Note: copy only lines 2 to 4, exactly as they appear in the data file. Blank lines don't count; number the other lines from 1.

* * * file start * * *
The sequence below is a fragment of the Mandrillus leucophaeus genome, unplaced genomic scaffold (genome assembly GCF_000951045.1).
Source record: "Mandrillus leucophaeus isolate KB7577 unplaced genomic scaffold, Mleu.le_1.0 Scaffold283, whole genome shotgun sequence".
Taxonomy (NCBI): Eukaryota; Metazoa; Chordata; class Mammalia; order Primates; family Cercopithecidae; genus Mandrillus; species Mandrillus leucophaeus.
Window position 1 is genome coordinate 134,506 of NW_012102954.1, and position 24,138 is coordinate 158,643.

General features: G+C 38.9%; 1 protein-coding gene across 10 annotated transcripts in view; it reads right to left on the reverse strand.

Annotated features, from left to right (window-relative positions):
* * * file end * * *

Source record: "Mandrillus leucophaeus isolate KB7577 unplaced genomic scaffold, Mleu.le_1.0 Scaffold283, whole genome shotgun sequence".
Taxonomy (NCBI): Eukaryota; Metazoa; Chordata; class Mammalia; order Primates; family Cercopithecidae; genus Mandrillus; species Mandrillus leucophaeus.
Window position 1 is genome coordinate 134,506 of NW_012102954.1, and position 24,138 is coordinate 158,643.